I. Introduction

1.         The sound management of chemicals and waste is essential for protecting human health and the environment. While progress in minimizing adverse impacts of chemicals and waste has been made, the global goal on chemicals management adopted at the World Summit on Sustainable Development (2002) – to achieve, by 2020, that chemicals would be used and produced in ways leading to the minimization of significant adverse effects on human health and the environment – was not achieved by 2020. More ambitious and urgent action by all stakeholders and sectors is required in order to protect present and future generations. 

2.         Chemicals play an important role as an integral part of our everyday lives in materials, articles and products globally. Their sound management is crucial for preventing and, where prevention is not feasible, minimizing adverse impacts on human health and the environment. The economic,[1] environmental and social benefits of action are indisputable, in particular to achieve the good health and well-being of all populations. 

3.         The Global Chemicals Outlook II [2] cautions that “business as usual” is not an option. The global chemical industry was estimated at US$ 5 trillion in 2017 and its size is projected to double by 2030.[3] Hazardous chemicals continue to be released in large quantities. Scientific evidence alerts us that pollution from chemicals and waste is not sustainable. Exposure to hazardous chemicals and waste throughout their supply chains and life cycles threatens human health and disproportionately impacts vulnerable and at-risk groups.[4]

4.         The Global Framework on Chemicals – For a Planet Free of Harm from Chemicals and Waste builds on a unique multisectoral and multi-stakeholder approach. It strengthens collaboration and coordination among stakeholders to address the triple crisis for our common environment of climate change, biodiversity loss and pollution, among other challenges. While its focus must be on building chemicals and waste management capacities in all countries, the intent of the Framework [5]  is to catalyse a transformational shift towards sustainable chemistry in the chemical and downstream sectors in a life-cycle approach, through guiding principles, clear strategic objectives, defined time bound programmes and initiatives, and measurable targets.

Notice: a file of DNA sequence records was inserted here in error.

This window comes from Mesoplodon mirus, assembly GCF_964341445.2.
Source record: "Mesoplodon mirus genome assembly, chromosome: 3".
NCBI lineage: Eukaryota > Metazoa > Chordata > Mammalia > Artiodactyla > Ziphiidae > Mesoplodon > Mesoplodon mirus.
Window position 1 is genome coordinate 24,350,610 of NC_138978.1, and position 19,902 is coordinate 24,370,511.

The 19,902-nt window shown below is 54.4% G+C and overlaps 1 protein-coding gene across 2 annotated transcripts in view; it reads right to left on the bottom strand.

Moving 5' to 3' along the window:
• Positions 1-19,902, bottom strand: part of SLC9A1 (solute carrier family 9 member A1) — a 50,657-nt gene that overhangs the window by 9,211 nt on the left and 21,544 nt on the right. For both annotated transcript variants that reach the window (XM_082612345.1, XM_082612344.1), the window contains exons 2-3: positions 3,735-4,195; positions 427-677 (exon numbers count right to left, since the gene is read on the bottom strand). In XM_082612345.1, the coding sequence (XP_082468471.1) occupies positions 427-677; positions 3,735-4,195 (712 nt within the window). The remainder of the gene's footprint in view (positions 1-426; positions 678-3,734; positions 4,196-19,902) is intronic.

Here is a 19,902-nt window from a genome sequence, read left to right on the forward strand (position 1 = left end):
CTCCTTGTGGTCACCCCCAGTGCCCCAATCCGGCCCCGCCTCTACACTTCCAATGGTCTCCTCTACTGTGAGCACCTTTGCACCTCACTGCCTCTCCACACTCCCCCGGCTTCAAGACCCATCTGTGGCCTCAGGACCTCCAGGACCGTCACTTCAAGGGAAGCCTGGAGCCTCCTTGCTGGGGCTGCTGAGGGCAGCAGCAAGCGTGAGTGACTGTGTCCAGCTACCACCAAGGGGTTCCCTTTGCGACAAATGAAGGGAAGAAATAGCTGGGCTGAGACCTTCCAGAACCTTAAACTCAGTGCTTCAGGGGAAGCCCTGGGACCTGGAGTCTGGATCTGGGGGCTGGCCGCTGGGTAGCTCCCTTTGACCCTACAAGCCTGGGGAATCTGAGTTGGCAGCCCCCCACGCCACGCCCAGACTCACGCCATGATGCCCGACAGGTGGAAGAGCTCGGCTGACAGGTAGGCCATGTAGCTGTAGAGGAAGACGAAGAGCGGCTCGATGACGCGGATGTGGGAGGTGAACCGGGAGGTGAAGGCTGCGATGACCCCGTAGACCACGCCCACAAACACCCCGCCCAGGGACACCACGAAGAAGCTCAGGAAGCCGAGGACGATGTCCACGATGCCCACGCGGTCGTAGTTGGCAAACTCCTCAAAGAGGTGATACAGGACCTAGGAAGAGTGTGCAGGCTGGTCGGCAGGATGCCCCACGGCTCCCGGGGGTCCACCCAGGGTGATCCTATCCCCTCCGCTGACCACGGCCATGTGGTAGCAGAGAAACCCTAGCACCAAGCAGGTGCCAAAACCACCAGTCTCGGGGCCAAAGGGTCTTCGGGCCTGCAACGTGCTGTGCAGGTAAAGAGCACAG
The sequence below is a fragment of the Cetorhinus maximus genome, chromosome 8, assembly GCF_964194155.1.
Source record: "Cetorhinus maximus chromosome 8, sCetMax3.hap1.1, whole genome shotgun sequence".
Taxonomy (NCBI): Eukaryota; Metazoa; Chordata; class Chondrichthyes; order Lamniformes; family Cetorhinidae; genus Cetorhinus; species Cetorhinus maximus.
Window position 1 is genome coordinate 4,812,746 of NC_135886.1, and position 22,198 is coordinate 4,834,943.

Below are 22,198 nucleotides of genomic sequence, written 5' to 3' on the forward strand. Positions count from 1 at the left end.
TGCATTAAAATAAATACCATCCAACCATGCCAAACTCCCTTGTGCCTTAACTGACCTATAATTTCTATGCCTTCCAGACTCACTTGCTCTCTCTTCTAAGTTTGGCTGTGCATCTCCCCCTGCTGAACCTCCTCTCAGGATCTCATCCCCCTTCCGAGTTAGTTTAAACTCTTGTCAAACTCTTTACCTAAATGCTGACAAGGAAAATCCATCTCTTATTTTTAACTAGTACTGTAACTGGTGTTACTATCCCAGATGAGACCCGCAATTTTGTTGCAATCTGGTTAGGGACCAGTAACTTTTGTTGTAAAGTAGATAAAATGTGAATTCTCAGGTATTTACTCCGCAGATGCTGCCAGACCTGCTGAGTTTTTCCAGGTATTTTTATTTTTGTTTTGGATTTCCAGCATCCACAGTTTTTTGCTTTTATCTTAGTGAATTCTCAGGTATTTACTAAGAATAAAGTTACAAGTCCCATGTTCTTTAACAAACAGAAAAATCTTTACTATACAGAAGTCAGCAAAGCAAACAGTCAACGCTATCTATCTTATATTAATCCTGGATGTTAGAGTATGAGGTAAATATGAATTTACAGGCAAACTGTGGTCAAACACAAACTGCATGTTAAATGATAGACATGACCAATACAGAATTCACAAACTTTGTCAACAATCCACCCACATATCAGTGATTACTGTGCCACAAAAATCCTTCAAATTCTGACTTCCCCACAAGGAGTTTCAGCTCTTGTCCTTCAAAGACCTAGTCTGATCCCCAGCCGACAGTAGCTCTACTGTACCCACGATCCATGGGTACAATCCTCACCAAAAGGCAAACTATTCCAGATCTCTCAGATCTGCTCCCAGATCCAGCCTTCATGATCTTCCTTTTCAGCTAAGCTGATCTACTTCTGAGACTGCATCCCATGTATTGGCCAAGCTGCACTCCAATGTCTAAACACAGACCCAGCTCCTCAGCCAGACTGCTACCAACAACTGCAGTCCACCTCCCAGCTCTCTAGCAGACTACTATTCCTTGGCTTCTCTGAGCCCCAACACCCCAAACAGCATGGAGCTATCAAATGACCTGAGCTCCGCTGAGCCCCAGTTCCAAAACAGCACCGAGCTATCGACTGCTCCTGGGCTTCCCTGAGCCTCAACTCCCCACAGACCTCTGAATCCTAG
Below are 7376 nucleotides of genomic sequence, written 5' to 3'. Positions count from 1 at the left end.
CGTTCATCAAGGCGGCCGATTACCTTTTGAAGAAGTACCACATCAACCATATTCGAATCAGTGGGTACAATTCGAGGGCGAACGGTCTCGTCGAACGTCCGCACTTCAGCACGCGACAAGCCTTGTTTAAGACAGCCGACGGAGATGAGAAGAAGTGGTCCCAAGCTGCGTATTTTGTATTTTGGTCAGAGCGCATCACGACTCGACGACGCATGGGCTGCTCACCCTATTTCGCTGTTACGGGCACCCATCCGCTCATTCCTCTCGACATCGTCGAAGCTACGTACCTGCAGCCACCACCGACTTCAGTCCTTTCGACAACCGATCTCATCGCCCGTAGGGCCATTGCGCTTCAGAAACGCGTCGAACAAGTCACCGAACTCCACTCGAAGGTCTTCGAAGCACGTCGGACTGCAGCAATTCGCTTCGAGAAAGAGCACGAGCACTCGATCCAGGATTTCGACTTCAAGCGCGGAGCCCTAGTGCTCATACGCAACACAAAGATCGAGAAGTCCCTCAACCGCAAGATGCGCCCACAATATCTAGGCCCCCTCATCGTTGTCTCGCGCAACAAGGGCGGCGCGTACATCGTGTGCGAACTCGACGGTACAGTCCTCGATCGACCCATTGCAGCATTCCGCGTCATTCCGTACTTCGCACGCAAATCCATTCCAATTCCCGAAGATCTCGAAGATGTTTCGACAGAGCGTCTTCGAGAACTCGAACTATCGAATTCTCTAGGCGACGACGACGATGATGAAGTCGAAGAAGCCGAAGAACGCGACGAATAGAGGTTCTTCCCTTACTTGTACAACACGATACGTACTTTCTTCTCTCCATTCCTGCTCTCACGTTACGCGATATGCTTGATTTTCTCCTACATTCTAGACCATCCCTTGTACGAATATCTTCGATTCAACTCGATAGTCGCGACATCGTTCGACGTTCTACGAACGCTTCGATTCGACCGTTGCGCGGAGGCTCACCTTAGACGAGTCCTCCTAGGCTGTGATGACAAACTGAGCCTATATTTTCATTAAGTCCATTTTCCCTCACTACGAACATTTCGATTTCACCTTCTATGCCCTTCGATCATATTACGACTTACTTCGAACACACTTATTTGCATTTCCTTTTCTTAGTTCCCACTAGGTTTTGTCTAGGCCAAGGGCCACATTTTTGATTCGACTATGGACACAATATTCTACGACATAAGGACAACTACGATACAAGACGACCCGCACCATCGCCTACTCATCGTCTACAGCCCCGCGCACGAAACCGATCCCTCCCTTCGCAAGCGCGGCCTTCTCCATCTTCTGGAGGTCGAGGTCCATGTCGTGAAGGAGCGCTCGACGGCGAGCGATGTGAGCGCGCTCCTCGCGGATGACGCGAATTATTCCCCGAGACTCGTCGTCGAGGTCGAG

5.         The aim of the Framework is to prevent or, where prevention is not feasible, minimize harm from chemicals and waste to protect the environment and human health, including that of vulnerable groups and workers. The Framework is cross-sectoral and action-oriented, with strong governance and measurability structures that facilitate transparency and ownership of roles and responsibilities to assess progress and promote international standards. It supports innovation to provide better products that are safer and sustainable by design and advance sustainable consumption and production patterns, including through resource efficiency and circular economy approaches. Stakeholders include but are not limited to Governments, regional economic integration organizations, intergovernmental organizations, civil society, industries, businesses, the financial sector, development banks, academia, workers, retailers and individuals. Sectors are understood to include, but not be limited to, agriculture, environment, health, education, finance, development, construction and labour. 

6.         The Framework will contribute to the achievement of the 2030 Agenda for Sustainable Development and remain relevant for action beyond 2030. Progress towards the Sustainable Development Goals in all three dimensions (economic, social and environmental) is critical for creating the conditions necessary to fulfil the strategic objectives and targets of the Framework. The Framework complements other international agreements and arrangements and supports, but is not intended to duplicate, their implementation.



[1] According to the Global Chemicals Outlook II: From Legacies to Innovative Solutions: Implementing the 2030 Agenda for Sustainable Development (United Nations Environment Programme, 2019), “the benefits of action to minimize adverse impacts have been estimated in the high tens of billions of United States dollars annually” (p. vi).

[2] Ibid., p. 17.

[3] Ibid., p. vi.

[4] Workers; farmers; women, children and youth; Indigenous Peoples; and the elderly.

[5] This and subsequent references to “the Framework” are understood to refer to the Global Framework on Chemicals – For a Planet Free of Harm from Chemicals and Waste.